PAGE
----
We are looking for
- a PhD student to work on learning action models for cybersecurity,
- and a postdoc to work on AI planning and its connections to machine learning. We're flexible on the precise topics, please have a look at our ongoing projects.
Contact: Jendrik Seipp
We offer interesting topics for master theses in the field of AI/ML, often with a focus on AI planning. If you are interested, please contact us by email. We will then find a topic that suits your interest and background. Here are some examples of available topics:
Beyond shortest paths: maximizing rewards in classical planning
Planning is a fundamental aspect of artificial intelligence and involves devising a sequence of actions to guide an intelligent agent from its current state to a goal state. Classical planning typically seeks a cost-optimal plan, where actions have associated costs, with the objective of minimizing the total cost of the sequence. In practice, some problems are better addressed by maximizing rewards associated with actions, spanning applications as diverse as computational linguistics, power grid reconfiguration, and error-correcting code theory. This project focuses on exploring the challenge of finding a reward-optimal plan or, in a unit cost setting, the longest plan. For a more detailed description of the project, see the attached document.
Visualizing action plans with generative machine learning models
Generative models are now powerful enough to generate realistic images and videos from natural language texts (see e.g. Du et al.). In this project we want to test whether such deep learning models can be used to generate visualizations of action plans obtained with AI planners. The goal is to generate visualizations that are easy to understand for humans and that can be used to improve the plans.
Creating an email writing assistant
We want to compare different offline and online language models for the task of completing emails within the Thunderbird email client. Important challenges here will be to figure out how complex language models need to be and how much information from previous conversations we need to feed them to provide useful assistance. We want to find out whether we can obtain a freely-available privacy-preserving writing assistant. The ultimate aim is to obtain a Thunderbird add-on that assists users around the world in writing emails.
Automatically detecting and fixing errors in planning models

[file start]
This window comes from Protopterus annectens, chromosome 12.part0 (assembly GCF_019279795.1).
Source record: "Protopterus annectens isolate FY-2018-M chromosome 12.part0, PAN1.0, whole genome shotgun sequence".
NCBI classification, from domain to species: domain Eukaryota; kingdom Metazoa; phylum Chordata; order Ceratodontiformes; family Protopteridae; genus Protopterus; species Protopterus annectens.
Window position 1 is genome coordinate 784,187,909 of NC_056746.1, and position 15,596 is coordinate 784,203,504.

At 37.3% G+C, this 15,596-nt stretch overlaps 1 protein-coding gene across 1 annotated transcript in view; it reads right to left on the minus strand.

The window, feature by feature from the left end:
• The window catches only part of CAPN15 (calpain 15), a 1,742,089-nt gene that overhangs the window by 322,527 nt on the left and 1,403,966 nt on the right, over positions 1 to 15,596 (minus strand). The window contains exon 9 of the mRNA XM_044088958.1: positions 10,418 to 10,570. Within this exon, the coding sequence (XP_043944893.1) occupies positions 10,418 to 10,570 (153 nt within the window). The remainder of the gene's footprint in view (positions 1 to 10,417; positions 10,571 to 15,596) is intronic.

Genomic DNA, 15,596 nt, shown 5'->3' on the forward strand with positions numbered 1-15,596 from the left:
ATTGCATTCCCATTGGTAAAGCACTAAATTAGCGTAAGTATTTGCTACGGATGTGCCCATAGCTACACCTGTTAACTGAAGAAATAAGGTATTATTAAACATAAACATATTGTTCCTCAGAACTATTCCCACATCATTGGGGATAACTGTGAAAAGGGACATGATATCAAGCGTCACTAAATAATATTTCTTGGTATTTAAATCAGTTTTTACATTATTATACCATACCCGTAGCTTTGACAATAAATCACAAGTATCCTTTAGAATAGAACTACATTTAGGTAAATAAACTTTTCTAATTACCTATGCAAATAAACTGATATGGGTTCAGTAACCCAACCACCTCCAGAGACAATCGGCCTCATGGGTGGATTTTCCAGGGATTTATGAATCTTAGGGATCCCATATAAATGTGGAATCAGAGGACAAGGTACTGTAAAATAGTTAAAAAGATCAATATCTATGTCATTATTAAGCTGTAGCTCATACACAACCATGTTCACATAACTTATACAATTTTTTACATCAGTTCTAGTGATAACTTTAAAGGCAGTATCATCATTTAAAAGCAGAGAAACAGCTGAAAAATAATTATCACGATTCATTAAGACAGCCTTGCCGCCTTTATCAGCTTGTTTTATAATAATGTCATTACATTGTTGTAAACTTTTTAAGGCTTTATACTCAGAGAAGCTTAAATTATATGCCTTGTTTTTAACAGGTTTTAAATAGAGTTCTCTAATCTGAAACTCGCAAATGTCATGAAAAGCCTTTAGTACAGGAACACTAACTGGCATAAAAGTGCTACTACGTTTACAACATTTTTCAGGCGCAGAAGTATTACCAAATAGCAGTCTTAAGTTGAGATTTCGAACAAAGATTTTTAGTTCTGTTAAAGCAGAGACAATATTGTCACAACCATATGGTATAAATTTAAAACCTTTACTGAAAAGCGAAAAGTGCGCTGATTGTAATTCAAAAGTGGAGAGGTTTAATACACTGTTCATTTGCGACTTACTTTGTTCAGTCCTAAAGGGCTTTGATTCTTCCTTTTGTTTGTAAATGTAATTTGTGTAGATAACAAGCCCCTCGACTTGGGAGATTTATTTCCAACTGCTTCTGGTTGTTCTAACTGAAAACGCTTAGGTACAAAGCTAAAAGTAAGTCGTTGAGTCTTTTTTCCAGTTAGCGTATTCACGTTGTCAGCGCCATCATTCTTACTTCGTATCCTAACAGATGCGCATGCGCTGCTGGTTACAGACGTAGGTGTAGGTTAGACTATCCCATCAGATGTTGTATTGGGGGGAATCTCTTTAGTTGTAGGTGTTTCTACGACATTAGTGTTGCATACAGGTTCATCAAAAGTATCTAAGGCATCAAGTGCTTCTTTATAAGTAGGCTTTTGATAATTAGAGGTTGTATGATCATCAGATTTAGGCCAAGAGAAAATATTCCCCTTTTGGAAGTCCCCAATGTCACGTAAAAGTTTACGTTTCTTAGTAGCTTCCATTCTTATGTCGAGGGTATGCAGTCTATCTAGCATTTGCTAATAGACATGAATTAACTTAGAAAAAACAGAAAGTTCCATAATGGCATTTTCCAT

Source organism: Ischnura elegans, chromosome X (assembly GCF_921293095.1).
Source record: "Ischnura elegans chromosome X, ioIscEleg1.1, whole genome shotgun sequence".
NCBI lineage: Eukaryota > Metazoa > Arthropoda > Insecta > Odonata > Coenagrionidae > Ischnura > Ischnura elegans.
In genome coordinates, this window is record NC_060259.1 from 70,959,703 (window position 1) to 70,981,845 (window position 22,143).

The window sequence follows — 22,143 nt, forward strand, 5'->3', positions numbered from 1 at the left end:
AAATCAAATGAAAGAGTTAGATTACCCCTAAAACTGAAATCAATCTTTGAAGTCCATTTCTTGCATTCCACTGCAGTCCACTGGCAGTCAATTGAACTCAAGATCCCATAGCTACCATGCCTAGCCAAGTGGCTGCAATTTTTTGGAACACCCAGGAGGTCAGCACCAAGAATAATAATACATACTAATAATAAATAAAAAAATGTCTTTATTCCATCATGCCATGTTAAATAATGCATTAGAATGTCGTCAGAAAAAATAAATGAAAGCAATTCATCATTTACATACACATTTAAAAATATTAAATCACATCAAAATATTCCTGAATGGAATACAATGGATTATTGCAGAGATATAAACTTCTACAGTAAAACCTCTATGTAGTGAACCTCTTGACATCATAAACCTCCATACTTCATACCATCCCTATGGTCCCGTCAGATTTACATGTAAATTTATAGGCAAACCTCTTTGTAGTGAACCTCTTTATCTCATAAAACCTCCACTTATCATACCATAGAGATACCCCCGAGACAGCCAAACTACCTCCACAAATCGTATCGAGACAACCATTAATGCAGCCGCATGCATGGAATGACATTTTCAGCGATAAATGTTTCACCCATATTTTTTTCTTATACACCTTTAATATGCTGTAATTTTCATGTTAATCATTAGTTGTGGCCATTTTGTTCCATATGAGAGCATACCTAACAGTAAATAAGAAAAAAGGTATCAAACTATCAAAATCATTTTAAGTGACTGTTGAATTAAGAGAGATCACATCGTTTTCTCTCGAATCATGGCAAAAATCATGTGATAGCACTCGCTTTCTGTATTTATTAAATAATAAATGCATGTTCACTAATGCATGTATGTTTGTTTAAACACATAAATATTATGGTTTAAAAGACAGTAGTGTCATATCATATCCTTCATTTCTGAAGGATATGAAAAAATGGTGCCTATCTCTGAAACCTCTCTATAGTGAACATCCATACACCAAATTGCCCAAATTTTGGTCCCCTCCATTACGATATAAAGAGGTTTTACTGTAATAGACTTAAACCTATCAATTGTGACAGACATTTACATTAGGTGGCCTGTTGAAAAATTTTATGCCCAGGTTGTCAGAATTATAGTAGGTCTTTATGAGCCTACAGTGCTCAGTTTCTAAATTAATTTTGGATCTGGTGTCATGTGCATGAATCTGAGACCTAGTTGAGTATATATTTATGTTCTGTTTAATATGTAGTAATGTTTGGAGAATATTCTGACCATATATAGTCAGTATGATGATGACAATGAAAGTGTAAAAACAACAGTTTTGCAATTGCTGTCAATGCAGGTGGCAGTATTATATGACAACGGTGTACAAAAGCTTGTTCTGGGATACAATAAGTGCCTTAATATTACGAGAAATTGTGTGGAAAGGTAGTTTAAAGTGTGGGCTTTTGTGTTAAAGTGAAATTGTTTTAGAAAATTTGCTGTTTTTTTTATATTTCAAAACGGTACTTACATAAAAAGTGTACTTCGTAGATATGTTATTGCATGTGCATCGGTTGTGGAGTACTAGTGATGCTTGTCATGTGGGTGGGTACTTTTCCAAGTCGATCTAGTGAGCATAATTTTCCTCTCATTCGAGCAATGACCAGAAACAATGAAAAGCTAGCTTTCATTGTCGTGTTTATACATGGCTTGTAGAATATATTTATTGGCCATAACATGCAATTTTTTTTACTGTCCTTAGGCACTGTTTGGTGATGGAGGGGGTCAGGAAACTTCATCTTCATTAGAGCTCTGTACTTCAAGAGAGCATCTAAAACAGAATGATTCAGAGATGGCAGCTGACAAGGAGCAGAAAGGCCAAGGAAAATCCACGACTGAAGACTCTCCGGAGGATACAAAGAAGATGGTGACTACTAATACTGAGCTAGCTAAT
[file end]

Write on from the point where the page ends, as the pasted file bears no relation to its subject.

The performance of modern planning systems depends on many factors. One important factor is whether the input planning tasks contain redundant information. An example for this are unused action parameters. These are present in many planning benchmarks and can result in many duplicate ground actions. This thesis aims to fix standard benchmark sets using a validation tool developed within our lab and to run an empirical analysis to test whether this improves the performance of existing planning systems.
Using LLMs to convert logic formulas to natural language
Large language models (LLMs) such as GPT-4 can generate natural language text
that is indistinguishable from human-written text. In this project, we want to
explore whether LLMs can be used to convert logic formulas to natural language.
This will be useful for explaining the meaning of logic formulas to non-experts,
for example in the context of AI planning. For example, for the first-order
\forall x \exists y: on(x,y), the LLM should generate a sentence
like "For every object x, there is an object y such that x is on y". We will
focus on Description Logic formulas generated by the
DLPlan system developed within our
Comparing deep reinforcement learning and classical planning for solving puzzles
A recent paper developed the ML pipeline DeepCubeA that learns how to solve Rubik's cube tasks (and other puzzles). DeepCubeA compares favorably against optimal classical planning algorithms in experiments, but in contrast to the optimal baselines, DeepCubeA doesn't guarantee to find optimal solutions. To obtain a fair comparison, we want to evaluate DeepCubeA against several suboptimal algorithms from the literature. For this evaluation we'll use algorithms that are bounded suboptimal or improve their found solutions over time, in order to come close to optimal solutions. In addition to Rubik's Cube tasks, we will use tasks from Lights Out, n-puzzle and Sokoban.
Learning Partial Policies for Intractable Domains on Tractable Subsets
Master's thesis, August 2023.
Compact Representations of State Sets in State Space Search